Gujarat officials "indifferent" to communal riot victims, "don't care" to implement PM's 15 point programme for minorities

Allubhai
By Our Representative
Living in a continued state of fear even nine months after the attack on his son, allegedly by Bajrang Dal activists on March 24, 2017, Allubhai of Vadagam village in Dhansura block of Aravalli district, Gujarat, complains that no action has yet been taken against those who tried to instigate the communal divide by seeking to whip up the love jehad bogey.
A teenager, his son was listening to a Bollywood song being played in a car, says Allubhai, a daily wage worker. The boy was spotted by a local, and accusations flew high that he was seeking to molest a Hindu girl. At around 9 pm, a group of goons entered the Muslim mohalla in Vadagam, wielding iron rods and swords, hockey sticks, engaging in wanton destruction of property.
"Instead of taking our complaints, the police detained six of us", Allubhai says, adding, "Even 79 year old Aminaben was put behind bars. On being freed, we were forced to flee our village. Badly injured, my son was picked up from the Civil Hospital in Modasa. While following a compromise with elders we have returned, wounds are still fresh in our memory."
Participating in a workshop organised by Ahmedabad-based NGO Rehnuma, the incident which Allubhai narrated was cited as an example to suggest how the Prime Minister's 15 point programme for minorities is not being implemented in its letter and spirit in Gujarat.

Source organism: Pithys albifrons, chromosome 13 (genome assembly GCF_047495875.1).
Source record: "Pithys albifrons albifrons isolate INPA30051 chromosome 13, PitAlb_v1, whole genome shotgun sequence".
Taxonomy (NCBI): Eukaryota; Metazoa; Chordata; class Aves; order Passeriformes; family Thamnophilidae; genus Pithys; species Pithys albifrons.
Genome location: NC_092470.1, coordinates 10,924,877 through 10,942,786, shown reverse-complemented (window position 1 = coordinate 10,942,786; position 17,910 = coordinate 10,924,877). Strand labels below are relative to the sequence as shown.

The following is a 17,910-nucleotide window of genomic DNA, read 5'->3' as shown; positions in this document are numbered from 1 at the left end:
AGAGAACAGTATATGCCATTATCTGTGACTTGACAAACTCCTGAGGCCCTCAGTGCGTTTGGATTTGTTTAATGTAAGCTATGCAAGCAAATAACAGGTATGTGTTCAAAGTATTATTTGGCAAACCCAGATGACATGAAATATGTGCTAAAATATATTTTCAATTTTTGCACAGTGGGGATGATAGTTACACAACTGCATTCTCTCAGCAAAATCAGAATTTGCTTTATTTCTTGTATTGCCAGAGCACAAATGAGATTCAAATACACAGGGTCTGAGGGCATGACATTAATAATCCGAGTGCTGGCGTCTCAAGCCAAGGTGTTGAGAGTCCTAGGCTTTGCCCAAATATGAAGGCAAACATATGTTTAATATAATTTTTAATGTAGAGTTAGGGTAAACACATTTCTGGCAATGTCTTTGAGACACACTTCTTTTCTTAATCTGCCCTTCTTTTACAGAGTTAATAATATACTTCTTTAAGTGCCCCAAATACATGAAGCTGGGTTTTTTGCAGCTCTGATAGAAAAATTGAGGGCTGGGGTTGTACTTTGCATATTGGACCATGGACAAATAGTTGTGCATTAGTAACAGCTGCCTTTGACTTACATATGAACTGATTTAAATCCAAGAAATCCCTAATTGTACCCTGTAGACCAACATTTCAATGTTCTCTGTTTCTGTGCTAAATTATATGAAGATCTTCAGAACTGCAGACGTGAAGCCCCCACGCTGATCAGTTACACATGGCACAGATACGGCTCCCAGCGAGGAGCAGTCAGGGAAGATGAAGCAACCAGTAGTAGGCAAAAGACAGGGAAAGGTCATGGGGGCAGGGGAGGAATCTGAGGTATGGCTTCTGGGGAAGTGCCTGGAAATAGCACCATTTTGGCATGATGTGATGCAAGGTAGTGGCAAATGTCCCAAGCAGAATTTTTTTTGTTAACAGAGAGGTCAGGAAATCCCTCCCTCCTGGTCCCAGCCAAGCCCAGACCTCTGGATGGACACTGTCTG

Sahara rehab site in Modasa town
The workshop was held as part of a discussion on "Minority Appeasement: Myth or Reality?", an action research report, funded by European Union and prepared by Rehnuma, the minority rights NGO promoted by Centre for Social Justice, Ahmedabad.
The report states, "Victims living in Vadagam have gone unheard by the police and not a single FIR has been registered", adding, this is just one example of "lack of response to the victims", which is promoting "further alienation of religious minorities, a factor that defeats the core objectives of the 15-point programme."
Tanay Gandhi, a researchers who introduced the report, said, "Even today, the authorities refuse to call the Vadagam incident communal incident and compensate to those who suffered." Situated near Modasa town, Vadagam had remained free of the 2002 Gujarat communal flareup, which affected the areas around it in a big way.
The report also gives the example of how victims of the communal riots in Modasa town and adjacent areas have been living in sub-human conditions in the rehabilitation settlement Sahara even today. The report says, "The community living has no awareness of the 15-Point Programme or the benefits they were entitled."
"There is a dire need for quality drainage, piped water supply, garbage disposal, paved roads, schools, hospitals etc., in Sahara colony. And while the victims have been rehabilitated, these important facilities have been overlooked and the ownership of the land and buildings has still not been transferred to the victims", the report states.
The report regrets, senior officials, including the Superintendent of Police and the district collector, refused to answer questions regarding the steps taken by the administration to combat communal violence, identify riot-prone areas etc., as required under the 15 point programme.
"While awareness of the communal violence prevention points of the 15-point programme was good enough, the willingness to discuss what was done according to the guidelines is non-existent", the report says.

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